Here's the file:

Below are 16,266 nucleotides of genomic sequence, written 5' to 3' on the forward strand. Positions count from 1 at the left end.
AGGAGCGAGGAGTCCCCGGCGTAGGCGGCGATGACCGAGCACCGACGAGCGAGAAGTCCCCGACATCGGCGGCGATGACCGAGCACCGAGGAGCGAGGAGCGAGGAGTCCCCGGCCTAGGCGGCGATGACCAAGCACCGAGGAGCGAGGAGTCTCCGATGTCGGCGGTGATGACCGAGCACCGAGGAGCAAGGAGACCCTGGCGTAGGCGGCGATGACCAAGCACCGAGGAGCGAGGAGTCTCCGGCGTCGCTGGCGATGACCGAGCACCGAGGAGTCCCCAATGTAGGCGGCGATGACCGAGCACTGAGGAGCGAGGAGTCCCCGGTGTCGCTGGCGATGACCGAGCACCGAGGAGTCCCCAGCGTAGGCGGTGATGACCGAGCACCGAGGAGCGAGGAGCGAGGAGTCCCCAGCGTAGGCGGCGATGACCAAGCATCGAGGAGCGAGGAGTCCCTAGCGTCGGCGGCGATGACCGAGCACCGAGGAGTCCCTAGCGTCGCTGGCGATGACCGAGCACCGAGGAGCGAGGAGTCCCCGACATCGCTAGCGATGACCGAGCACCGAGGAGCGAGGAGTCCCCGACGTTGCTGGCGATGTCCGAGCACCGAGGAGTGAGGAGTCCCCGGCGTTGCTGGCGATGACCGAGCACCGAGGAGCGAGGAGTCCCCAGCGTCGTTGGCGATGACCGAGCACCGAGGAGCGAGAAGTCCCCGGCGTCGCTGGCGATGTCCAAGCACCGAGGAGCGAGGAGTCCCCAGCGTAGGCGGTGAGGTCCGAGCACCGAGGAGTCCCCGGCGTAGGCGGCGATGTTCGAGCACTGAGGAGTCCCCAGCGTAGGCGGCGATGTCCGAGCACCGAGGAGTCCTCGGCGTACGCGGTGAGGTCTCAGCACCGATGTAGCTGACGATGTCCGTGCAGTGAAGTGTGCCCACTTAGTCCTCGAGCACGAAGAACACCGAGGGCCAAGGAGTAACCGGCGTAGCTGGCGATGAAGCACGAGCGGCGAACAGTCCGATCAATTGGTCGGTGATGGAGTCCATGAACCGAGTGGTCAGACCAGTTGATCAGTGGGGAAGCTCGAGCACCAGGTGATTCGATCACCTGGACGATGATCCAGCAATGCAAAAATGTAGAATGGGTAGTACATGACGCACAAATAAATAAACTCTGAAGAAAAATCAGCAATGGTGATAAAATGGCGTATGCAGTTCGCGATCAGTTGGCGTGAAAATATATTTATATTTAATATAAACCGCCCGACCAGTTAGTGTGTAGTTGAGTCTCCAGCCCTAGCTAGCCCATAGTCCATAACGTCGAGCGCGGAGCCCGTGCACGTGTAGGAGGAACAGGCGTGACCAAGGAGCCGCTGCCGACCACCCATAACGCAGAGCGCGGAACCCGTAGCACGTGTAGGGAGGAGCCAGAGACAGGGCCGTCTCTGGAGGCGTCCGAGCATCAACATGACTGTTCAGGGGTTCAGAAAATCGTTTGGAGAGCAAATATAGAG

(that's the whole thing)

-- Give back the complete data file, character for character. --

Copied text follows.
Below are 16,266 nucleotides of genomic sequence, written 5' to 3' on the forward strand. Positions count from 1 at the left end.
AGGAGCGAGGAGTCCCCGGCGTAGGCGGCGATGACCGAGCACCGACGAGCGAGAAGTCCCCGACATCGGCGGCGATGACCGAGCACCGAGGAGCGAGGAGCGAGGAGTCCCCGGCCTAGGCGGCGATGACCAAGCACCGAGGAGCGAGGAGTCTCCGATGTCGGCGGTGATGACCGAGCACCGAGGAGCAAGGAGACCCTGGCGTAGGCGGCGATGACCAAGCACCGAGGAGCGAGGAGTCTCCGGCGTCGCTGGCGATGACCGAGCACCGAGGAGTCCCCAATGTAGGCGGCGATGACCGAGCACTGAGGAGCGAGGAGTCCCCGGTGTCGCTGGCGATGACCGAGCACCGAGGAGTCCCCAGCGTAGGCGGTGATGACCGAGCACCGAGGAGCGAGGAGCGAGGAGTCCCCAGCGTAGGCGGCGATGACCAAGCATCGAGGAGCGAGGAGTCCCTAGCGTCGGCGGCGATGACCGAGCACCGAGGAGTCCCTAGCGTCGCTGGCGATGACCGAGCACCGAGGAGCGAGGAGTCCCCGACATCGCTAGCGATGACCGAGCACCGAGGAGCGAGGAGTCCCCGACGTTGCTGGCGATGTCCGAGCACCGAGGAGTGAGGAGTCCCCGGCGTTGCTGGCGATGACCGAGCACCGAGGAGCGAGGAGTCCCCAGCGTCGTTGGCGATGACCGAGCACCGAGGAGCGAGAAGTCCCCGGCGTCGCTGGCGATGTCCAAGCACCGAGGAGCGAGGAGTCCCCAGCGTAGGCGGTGAGGTCCGAGCACCGAGGAGTCCCCGGCGTAGGCGGCGATGTTCGAGCACTGAGGAGTCCCCAGCGTAGGCGGCGATGTCCGAGCACCGAGGAGTCCTCGGCGTACGCGGTGAGGTCTCAGCACCGATGTAGCTGACGATGTCCGTGCAGTGAAGTGTGCCCACTTAGTCCTCGAGCACGAAGAACACCGAGGGCCAAGGAGTAACCGGCGTAGCTGGCGATGAAGCACGAGCGGCGAACAGTCCGATCAATTGGTCGGTGATGGAGTCCATGAACCGAGTGGTCAGACCAGTTGATCAGTGGGGAAGCTCGAGCACCAGGTGATTCGATCACCTGGACGATGATCCAGCAATGCAAAAATGTAGAATGGGTAGTACATGACGCACAAATAAATAAACTCTGAAGAAAAATCAGCAATGGTGATAAAATGGCGTATGCAGTTCGCGATCAGTTGGCGTGAAAATATATTTATATTTAATATAAACCGCCCGACCAGTTAGTGTGTAGTTGAGTCTCCAGCCCTAGCTAGCCCATAGTCCATAACGTCGAGCGCGGAGCCCGTGCACGTGTAGGAGGAACAGGCGTGACCAAGGAGCCGCTGCCGACCACCCATAACGCAGAGCGCGGAACCCGTAGCACGTGTAGGGAGGAGCCAGAGACAGGGCCGTCTCTGGAGGCGTCCGAGCATCAACATGACTGTTCAGGGGTTCAGAAAATCGTTTGGAGAGCAAATATAGAG